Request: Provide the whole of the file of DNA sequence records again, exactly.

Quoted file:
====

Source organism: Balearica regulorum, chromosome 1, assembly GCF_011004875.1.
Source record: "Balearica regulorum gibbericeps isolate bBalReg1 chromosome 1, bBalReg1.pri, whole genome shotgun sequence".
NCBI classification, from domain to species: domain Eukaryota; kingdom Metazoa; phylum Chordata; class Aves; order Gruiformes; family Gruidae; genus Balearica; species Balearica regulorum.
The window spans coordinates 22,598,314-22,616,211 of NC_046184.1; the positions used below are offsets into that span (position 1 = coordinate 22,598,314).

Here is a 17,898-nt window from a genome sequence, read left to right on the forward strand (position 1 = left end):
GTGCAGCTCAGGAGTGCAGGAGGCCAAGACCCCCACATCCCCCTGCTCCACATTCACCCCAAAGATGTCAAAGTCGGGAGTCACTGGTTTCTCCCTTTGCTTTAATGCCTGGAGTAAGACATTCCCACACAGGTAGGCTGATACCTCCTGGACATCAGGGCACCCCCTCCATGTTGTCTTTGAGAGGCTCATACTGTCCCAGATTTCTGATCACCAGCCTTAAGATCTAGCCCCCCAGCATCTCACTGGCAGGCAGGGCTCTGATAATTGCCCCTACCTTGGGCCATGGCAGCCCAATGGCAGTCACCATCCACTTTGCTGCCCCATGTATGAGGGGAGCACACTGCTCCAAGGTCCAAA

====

Source organism: Balearica regulorum, chromosome 1, assembly GCF_011004875.1.
Source record: "Balearica regulorum gibbericeps isolate bBalReg1 chromosome 1, bBalReg1.pri, whole genome shotgun sequence".
NCBI classification, from domain to species: domain Eukaryota; kingdom Metazoa; phylum Chordata; class Aves; order Gruiformes; family Gruidae; genus Balearica; species Balearica regulorum.
The window spans coordinates 22,598,314-22,616,211 of NC_046184.1; the positions used below are offsets into that span (position 1 = coordinate 22,598,314).

Here is a 17,898-nt window from a genome sequence, read left to right on the forward strand (position 1 = left end):
GTGCAGCTCAGGAGTGCAGGAGGCCAAGACCCCCACATCCCCCTGCTCCACATTCACCCCAAAGATGTCAAAGTCGGGAGTCACTGGTTTCTCCCTTTGCTTTAATGCCTGGAGTAAGACATTCCCACACAGGTAGGCTGATACCTCCTGGACATCAGGGCACCCCCTCCATGTTGTCTTTGAGAGGCTCATACTGTCCCAGATTTCTGATCACCAGCCTTAAGATCTAGCCCCCCAGCATCTCACTGGCAGGCAGGGCTCTGATAATTGCCCCTACCTTGGGCCATGGCAGCCCAATGGCAGTCACCATCCACTTTGCTGCCCCATGTATGAGGGGAGCACACTGCTCCAAGGTCCAAA